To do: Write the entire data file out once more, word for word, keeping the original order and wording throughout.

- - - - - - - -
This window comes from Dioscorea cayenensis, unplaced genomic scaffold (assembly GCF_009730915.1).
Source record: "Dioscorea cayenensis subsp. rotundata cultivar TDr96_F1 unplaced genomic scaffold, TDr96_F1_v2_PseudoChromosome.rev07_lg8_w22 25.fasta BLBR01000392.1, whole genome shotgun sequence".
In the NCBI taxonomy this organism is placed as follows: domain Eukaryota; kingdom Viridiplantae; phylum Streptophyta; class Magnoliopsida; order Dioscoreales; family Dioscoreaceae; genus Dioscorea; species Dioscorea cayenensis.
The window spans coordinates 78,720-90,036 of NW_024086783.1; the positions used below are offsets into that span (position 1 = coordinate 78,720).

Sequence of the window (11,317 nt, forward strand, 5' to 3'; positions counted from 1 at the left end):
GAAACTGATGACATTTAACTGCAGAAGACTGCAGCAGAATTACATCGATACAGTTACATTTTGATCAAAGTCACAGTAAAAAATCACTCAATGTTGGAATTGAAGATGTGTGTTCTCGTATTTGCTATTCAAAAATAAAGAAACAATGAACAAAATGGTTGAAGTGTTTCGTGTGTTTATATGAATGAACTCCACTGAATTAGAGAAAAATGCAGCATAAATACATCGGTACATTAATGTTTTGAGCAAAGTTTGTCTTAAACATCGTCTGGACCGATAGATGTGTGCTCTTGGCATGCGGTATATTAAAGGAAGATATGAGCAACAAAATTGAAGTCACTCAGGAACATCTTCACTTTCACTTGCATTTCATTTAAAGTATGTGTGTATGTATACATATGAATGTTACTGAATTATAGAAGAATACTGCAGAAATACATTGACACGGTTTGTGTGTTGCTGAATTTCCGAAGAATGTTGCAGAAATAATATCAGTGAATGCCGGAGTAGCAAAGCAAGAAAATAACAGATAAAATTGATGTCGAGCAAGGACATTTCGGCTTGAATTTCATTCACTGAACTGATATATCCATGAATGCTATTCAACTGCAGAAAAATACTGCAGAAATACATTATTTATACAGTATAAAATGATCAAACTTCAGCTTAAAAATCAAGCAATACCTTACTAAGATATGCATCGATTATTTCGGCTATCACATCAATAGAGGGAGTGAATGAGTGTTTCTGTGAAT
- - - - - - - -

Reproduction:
This window comes from Dioscorea cayenensis, unplaced genomic scaffold (assembly GCF_009730915.1).
Source record: "Dioscorea cayenensis subsp. rotundata cultivar TDr96_F1 unplaced genomic scaffold, TDr96_F1_v2_PseudoChromosome.rev07_lg8_w22 25.fasta BLBR01000392.1, whole genome shotgun sequence".
In the NCBI taxonomy this organism is placed as follows: domain Eukaryota; kingdom Viridiplantae; phylum Streptophyta; class Magnoliopsida; order Dioscoreales; family Dioscoreaceae; genus Dioscorea; species Dioscorea cayenensis.
The window spans coordinates 78,720-90,036 of NW_024086783.1; the positions used below are offsets into that span (position 1 = coordinate 78,720).

Sequence of the window (11,317 nt, forward strand, 5' to 3'; positions counted from 1 at the left end):
GAAACTGATGACATTTAACTGCAGAAGACTGCAGCAGAATTACATCGATACAGTTACATTTTGATCAAAGTCACAGTAAAAAATCACTCAATGTTGGAATTGAAGATGTGTGTTCTCGTATTTGCTATTCAAAAATAAAGAAACAATGAACAAAATGGTTGAAGTGTTTCGTGTGTTTATATGAATGAACTCCACTGAATTAGAGAAAAATGCAGCATAAATACATCGGTACATTAATGTTTTGAGCAAAGTTTGTCTTAAACATCGTCTGGACCGATAGATGTGTGCTCTTGGCATGCGGTATATTAAAGGAAGATATGAGCAACAAAATTGAAGTCACTCAGGAACATCTTCACTTTCACTTGCATTTCATTTAAAGTATGTGTGTATGTATACATATGAATGTTACTGAATTATAGAAGAATACTGCAGAAATACATTGACACGGTTTGTGTGTTGCTGAATTTCCGAAGAATGTTGCAGAAATAATATCAGTGAATGCCGGAGTAGCAAAGCAAGAAAATAACAGATAAAATTGATGTCGAGCAAGGACATTTCGGCTTGAATTTCATTCACTGAACTGATATATCCATGAATGCTATTCAACTGCAGAAAAATACTGCAGAAATACATTATTTATACAGTATAAAATGATCAAACTTCAGCTTAAAAATCAAGCAATACCTTACTAAGATATGCATCGATTATTTCGGCTATCACATCAATAGAGGGAGTGAATGAGTGTTTCTGTGAAT